At trial, prosecutors did as they had threatened—they tagged Gomez with the failed Florida drug deal, argued that it was part of the same conspiracy that led to the December deal, and then asked the judge to sentence Gomez based upon the total amount of cocaine that was in play in both transactions. The judge agreed—to his great discredit—and sentenced Gomez to a ten-year minimum sentence even though the defendant only had been charged under the five-year mandatory minimum statute. Gomez appealed to the 1st Circuit—and lost.

The Law

Prosecutors are notorious for doing to other criminal defendants what they did to Gomez—coercing them to take plea deals by threatening them with evidence a jury may or may not hear. In fact, later this week, on the eve of the justices' weekly conference at which they'll discuss the Gomez case, the international human rights organization Human Rights Watch will issue a damning report titled "An Offer You Can't Refuse: How US Federal Prosecutors Force Drug Defendants to Plead Guilty" that tracks the very issues that are central to the Gomez case. The report could hardly be more on point to help Gomez.

Not that the Supreme Court needs Human Rights Watch to remind it that a great deal is changing, and quickly, in this area of the law. Since Gomez was prosecuted and sentenced, the justices decided the Alleyne case that also is directly on point. Writing for a 5-4 majority in Alleyne, decided just five months ago, Justice Clarence Thomas declared that "facts that increase the mandatory minimum sentence are therefore elements [of the crime] and must be submitted to the jury and found beyond a reasonable doubt."

Alleyne overturned the case the 1st Circuit had relied upon to deny Gomez relief. But even when the 1st Circuit was confronted with the new controlling precedent it declined to reconsider its ruling against Gomez. While conceding that Gomez' constitutional rights had been violated, the federal appeals court concluded even after the Alleyne ruling that he was entitled to no relief because he had "ample notice" that he "would be held responsible" for both drug transactions.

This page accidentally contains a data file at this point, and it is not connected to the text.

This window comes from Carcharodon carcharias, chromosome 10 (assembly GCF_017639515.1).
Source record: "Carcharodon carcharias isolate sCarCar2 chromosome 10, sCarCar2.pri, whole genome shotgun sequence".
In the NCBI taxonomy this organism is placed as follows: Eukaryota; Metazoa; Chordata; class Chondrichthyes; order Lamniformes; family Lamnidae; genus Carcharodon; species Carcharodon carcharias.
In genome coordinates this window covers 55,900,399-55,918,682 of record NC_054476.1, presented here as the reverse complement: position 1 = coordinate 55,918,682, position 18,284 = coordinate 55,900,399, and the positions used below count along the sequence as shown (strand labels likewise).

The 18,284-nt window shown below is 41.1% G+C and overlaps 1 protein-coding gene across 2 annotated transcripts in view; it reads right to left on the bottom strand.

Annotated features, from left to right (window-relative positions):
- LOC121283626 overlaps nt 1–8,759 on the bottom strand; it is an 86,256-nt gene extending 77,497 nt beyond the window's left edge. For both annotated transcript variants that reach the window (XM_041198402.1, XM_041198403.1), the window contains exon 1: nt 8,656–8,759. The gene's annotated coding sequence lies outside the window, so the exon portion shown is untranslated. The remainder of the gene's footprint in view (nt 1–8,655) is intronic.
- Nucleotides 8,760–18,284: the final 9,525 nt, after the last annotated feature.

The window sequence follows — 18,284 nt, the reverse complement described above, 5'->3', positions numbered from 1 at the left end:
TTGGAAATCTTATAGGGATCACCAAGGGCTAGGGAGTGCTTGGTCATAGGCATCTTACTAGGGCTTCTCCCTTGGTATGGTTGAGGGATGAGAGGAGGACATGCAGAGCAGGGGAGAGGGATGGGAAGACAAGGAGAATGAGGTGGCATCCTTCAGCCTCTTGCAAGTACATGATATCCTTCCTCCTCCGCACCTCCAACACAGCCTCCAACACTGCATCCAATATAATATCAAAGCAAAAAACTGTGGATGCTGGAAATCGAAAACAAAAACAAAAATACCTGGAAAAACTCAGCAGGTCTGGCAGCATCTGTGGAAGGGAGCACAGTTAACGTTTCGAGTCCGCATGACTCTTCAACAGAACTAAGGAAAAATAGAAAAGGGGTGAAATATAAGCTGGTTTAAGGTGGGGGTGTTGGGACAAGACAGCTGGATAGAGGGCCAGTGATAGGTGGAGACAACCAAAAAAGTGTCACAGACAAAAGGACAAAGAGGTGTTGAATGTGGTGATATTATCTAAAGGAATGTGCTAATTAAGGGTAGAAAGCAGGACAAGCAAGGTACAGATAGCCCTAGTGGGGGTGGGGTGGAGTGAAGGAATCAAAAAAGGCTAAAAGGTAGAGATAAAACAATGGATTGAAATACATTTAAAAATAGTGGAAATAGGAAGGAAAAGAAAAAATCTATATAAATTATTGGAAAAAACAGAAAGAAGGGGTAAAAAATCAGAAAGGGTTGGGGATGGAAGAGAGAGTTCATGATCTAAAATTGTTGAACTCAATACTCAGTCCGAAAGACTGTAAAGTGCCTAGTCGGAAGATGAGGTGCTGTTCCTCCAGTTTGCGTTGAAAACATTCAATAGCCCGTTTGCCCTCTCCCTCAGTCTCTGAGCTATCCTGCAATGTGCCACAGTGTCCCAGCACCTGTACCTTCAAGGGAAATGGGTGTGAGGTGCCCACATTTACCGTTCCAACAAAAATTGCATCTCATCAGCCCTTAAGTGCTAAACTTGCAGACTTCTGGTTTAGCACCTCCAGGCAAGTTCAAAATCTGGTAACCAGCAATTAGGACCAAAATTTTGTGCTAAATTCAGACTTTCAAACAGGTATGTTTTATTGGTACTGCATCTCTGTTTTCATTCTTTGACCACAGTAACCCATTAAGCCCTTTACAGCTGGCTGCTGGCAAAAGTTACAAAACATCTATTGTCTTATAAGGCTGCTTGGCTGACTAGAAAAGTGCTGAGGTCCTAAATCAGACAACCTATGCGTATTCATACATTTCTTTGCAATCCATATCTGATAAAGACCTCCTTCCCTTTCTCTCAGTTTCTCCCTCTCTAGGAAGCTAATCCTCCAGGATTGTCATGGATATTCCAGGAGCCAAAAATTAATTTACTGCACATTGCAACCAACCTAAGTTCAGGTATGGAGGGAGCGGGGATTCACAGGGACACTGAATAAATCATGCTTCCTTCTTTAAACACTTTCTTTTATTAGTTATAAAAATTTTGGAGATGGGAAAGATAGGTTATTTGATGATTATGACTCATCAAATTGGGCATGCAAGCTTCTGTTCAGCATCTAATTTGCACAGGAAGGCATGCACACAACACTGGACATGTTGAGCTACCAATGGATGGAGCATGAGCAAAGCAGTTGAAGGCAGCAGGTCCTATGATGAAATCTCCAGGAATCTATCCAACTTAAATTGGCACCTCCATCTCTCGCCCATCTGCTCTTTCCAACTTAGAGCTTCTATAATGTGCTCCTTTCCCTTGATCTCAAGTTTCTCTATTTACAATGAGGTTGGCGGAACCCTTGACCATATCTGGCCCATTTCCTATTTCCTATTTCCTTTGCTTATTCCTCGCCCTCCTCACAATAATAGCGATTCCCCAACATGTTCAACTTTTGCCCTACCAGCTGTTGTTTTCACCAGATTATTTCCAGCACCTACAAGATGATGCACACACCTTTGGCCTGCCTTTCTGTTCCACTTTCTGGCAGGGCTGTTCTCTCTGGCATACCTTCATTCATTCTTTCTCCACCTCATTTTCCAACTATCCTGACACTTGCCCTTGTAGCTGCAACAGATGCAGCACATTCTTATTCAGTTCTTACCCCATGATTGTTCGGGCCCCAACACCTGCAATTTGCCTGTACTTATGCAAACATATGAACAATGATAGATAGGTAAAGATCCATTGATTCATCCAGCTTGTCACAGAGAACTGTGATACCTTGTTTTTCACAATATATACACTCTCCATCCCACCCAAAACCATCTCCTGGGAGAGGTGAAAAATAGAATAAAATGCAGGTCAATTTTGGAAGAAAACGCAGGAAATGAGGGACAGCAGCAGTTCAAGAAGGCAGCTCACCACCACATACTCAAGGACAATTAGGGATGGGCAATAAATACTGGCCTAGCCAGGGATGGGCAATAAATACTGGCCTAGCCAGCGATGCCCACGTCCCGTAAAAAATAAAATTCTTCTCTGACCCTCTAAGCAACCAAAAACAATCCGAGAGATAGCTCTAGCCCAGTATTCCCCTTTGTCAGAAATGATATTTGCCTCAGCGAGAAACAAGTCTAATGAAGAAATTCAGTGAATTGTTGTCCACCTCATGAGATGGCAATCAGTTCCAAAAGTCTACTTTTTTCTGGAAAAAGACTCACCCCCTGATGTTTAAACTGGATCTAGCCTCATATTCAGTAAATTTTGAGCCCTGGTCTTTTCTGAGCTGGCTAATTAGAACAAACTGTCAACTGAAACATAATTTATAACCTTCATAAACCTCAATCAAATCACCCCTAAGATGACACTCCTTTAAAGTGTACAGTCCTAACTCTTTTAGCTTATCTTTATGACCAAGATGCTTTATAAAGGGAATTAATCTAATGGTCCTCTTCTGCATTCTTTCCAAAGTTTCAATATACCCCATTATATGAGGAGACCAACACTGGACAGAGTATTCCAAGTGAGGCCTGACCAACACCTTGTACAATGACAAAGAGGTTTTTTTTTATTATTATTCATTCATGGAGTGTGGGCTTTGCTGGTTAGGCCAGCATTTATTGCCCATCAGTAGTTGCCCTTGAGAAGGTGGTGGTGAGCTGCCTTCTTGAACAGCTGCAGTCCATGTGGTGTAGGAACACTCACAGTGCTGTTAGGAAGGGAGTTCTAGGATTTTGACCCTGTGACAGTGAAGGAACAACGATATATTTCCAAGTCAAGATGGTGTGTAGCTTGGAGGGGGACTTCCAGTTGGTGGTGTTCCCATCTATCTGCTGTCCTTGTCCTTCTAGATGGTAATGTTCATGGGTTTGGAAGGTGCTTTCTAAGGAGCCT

The Case for Gomez

The lawyers for Gomez first make a simple argument in their quest for Supreme Court review: their client unconstitutionally was sentenced for a crime—the Florida deal—for which he was never charged and for which a jury never found him guilty beyond a reasonable doubt. The prosecutors in Gomez's case, they argue, "constructively amended" the indictment to change the charge against their client from the "500 grams or more" level (and the five-year minimum) to the "five kilograms or more" level (and the ten-year minimum).

In 10 of the 12 federal circuits,  the defense notes, such "constructive amendment" to indictments require the automatic reversal of a conviction.  There also is a split, they contend, among federal circuits as to whether a prosecutor's choice to omit an element of an offense from a federal indictment constitutes a "harmless error" when that element then is used against the defendant. The justices must resolve these conflicts between the circuits, Gomez's attorneys  say, and their case is the proper vehicle to do so.

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Andrew Cohen is a contributing editor at The Atlantic. He is a legal analyst for 60 Minutes and CBS Radio News, and a fellow at the Brennan Center for Justice.